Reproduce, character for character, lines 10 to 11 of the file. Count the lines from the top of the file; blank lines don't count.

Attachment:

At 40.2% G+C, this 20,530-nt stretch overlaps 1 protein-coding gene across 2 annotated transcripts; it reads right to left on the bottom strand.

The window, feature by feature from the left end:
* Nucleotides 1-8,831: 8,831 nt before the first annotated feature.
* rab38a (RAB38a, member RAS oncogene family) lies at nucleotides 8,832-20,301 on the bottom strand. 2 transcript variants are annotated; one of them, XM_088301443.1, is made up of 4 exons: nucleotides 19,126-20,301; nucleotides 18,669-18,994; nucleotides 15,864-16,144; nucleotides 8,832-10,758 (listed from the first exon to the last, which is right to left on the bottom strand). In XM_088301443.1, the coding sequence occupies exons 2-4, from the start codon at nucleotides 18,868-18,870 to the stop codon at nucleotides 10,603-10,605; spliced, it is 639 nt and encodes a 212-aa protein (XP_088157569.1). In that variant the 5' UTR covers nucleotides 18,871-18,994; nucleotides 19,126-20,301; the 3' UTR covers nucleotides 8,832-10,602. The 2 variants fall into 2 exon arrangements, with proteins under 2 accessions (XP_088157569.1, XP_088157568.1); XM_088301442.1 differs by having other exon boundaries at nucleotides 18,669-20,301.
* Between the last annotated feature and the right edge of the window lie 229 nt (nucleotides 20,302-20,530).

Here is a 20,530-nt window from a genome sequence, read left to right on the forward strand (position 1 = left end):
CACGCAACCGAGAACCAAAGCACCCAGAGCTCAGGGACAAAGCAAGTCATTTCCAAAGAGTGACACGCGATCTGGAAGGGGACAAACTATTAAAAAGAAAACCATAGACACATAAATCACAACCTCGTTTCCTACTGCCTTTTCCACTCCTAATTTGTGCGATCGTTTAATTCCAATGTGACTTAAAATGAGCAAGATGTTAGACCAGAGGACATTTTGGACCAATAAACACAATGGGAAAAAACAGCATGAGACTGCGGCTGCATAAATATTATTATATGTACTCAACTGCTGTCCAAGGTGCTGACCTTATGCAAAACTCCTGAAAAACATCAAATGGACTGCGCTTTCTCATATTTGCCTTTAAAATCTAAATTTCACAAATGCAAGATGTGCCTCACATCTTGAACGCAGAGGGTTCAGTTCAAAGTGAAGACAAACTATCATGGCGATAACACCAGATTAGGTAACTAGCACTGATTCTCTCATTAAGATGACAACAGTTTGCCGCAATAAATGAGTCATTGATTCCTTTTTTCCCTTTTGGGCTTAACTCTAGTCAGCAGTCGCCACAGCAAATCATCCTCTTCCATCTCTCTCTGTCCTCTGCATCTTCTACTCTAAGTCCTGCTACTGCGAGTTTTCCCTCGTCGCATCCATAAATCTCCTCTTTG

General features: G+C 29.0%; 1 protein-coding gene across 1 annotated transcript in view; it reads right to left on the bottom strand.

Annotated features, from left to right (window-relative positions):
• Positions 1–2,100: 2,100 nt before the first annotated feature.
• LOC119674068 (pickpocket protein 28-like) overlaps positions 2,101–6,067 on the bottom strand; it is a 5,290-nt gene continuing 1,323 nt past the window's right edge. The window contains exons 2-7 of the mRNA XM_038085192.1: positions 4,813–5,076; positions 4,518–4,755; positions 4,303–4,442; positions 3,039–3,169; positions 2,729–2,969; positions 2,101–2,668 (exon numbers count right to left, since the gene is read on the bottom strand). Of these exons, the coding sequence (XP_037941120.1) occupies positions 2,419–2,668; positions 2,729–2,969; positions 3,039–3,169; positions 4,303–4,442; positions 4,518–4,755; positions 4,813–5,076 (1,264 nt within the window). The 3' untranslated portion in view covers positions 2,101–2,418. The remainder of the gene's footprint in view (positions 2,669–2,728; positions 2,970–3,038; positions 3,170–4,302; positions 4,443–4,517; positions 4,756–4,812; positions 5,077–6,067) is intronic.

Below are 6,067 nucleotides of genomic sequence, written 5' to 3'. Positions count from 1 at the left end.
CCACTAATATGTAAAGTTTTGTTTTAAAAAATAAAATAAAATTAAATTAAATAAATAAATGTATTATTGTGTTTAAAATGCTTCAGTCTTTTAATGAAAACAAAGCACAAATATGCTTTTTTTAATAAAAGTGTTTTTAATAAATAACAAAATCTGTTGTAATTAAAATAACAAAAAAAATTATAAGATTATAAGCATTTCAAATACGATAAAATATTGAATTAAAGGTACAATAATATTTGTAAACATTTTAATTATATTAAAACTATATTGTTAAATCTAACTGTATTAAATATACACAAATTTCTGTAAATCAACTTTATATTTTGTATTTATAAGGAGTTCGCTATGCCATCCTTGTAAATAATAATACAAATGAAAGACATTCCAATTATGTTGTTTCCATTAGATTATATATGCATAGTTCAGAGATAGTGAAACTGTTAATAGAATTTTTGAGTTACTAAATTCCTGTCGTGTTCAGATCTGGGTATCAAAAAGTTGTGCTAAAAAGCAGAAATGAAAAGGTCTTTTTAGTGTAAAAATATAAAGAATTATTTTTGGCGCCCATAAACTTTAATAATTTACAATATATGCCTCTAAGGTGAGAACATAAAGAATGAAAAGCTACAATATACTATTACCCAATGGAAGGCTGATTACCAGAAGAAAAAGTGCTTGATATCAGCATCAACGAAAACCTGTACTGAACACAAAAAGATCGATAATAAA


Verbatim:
• Positions 1–2,100: 2,100 nt before the first annotated feature.
• LOC119674068 (pickpocket protein 28-like) overlaps positions 2,101–6,067 on the bottom strand; it is a 5,290-nt gene continuing 1,323 nt past the window's right edge. The window contains exons 2-7 of the mRNA XM_038085192.1: positions 4,813–5,076; positions 4,518–4,755; positions 4,303–4,442; positions 3,039–3,169; positions 2,729–2,969; positions 2,101–2,668 (exon numbers count right to left, since the gene is read on the bottom strand). Of these exons, the coding sequence (XP_037941120.1) occupies positions 2,419–2,668; positions 2,729–2,969; positions 3,039–3,169; positions 4,303–4,442; positions 4,518–4,755; positions 4,813–5,076 (1,264 nt within the window). The 3' untranslated portion in view covers positions 2,101–2,418. The remainder of the gene's footprint in view (positions 2,669–2,728; positions 2,970–3,038; positions 3,170–4,302; positions 4,443–4,517; positions 4,756–4,812; positions 5,077–6,067) is intronic.